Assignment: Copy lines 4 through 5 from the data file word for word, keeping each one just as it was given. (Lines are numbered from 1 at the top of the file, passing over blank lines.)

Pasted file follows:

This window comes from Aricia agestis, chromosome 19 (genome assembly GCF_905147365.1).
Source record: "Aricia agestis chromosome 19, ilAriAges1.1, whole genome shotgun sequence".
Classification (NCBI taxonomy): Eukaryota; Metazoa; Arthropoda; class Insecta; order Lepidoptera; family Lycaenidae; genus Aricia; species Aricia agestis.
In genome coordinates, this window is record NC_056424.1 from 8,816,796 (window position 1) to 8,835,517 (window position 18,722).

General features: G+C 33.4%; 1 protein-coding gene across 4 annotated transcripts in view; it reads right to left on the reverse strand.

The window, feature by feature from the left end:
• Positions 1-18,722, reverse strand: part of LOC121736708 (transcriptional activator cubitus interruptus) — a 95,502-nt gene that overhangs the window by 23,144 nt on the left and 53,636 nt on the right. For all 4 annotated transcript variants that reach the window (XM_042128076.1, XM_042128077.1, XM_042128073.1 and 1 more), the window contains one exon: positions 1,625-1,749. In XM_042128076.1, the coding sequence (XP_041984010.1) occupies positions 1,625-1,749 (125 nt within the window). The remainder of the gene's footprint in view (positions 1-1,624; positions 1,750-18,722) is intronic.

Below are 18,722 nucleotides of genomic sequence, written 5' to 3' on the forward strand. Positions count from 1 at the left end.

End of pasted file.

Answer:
In genome coordinates, this window is record NC_056424.1 from 8,816,796 (window position 1) to 8,835,517 (window position 18,722).

General features: G+C 33.4%; 1 protein-coding gene across 4 annotated transcripts in view; it reads right to left on the reverse strand.